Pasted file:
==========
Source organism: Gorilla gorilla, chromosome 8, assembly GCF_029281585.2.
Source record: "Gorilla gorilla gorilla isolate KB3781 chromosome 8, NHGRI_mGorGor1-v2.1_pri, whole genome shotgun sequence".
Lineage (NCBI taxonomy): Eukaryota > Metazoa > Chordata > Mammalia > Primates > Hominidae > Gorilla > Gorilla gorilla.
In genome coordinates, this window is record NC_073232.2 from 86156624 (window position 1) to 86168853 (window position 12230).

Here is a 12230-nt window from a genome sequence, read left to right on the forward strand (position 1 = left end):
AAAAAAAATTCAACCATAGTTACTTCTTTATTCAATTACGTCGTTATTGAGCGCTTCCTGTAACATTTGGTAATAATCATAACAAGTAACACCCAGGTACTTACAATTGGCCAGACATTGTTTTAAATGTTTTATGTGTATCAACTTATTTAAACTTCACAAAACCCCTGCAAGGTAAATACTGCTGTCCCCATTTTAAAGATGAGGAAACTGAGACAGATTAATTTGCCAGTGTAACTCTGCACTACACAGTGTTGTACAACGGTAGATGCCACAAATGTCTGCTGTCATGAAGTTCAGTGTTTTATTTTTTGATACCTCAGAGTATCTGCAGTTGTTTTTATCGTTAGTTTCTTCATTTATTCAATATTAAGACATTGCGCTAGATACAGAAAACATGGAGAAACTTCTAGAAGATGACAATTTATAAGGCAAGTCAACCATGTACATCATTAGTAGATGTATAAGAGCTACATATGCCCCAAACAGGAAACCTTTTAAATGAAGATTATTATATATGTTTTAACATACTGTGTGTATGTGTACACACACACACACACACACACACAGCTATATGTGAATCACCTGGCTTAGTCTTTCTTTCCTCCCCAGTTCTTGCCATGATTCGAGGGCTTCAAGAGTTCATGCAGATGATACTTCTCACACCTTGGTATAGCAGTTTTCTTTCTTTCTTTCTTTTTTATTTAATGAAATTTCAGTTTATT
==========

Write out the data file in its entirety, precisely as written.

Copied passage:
Source organism: Gorilla gorilla, chromosome 8, assembly GCF_029281585.2.
Source record: "Gorilla gorilla gorilla isolate KB3781 chromosome 8, NHGRI_mGorGor1-v2.1_pri, whole genome shotgun sequence".
Lineage (NCBI taxonomy): Eukaryota > Metazoa > Chordata > Mammalia > Primates > Hominidae > Gorilla > Gorilla gorilla.
In genome coordinates, this window is record NC_073232.2 from 86156624 (window position 1) to 86168853 (window position 12230).

Here is a 12230-nt window from a genome sequence, read left to right on the forward strand (position 1 = left end):
AAAAAAAATTCAACCATAGTTACTTCTTTATTCAATTACGTCGTTATTGAGCGCTTCCTGTAACATTTGGTAATAATCATAACAAGTAACACCCAGGTACTTACAATTGGCCAGACATTGTTTTAAATGTTTTATGTGTATCAACTTATTTAAACTTCACAAAACCCCTGCAAGGTAAATACTGCTGTCCCCATTTTAAAGATGAGGAAACTGAGACAGATTAATTTGCCAGTGTAACTCTGCACTACACAGTGTTGTACAACGGTAGATGCCACAAATGTCTGCTGTCATGAAGTTCAGTGTTTTATTTTTTGATACCTCAGAGTATCTGCAGTTGTTTTTATCGTTAGTTTCTTCATTTATTCAATATTAAGACATTGCGCTAGATACAGAAAACATGGAGAAACTTCTAGAAGATGACAATTTATAAGGCAAGTCAACCATGTACATCATTAGTAGATGTATAAGAGCTACATATGCCCCAAACAGGAAACCTTTTAAATGAAGATTATTATATATGTTTTAACATACTGTGTGTATGTGTACACACACACACACACACACACACAGCTATATGTGAATCACCTGGCTTAGTCTTTCTTTCCTCCCCAGTTCTTGCCATGATTCGAGGGCTTCAAGAGTTCATGCAGATGATACTTCTCACACCTTGGTATAGCAGTTTTCTTTCTTTCTTTCTTTTTTATTTAATGAAATTTCAGTTTATT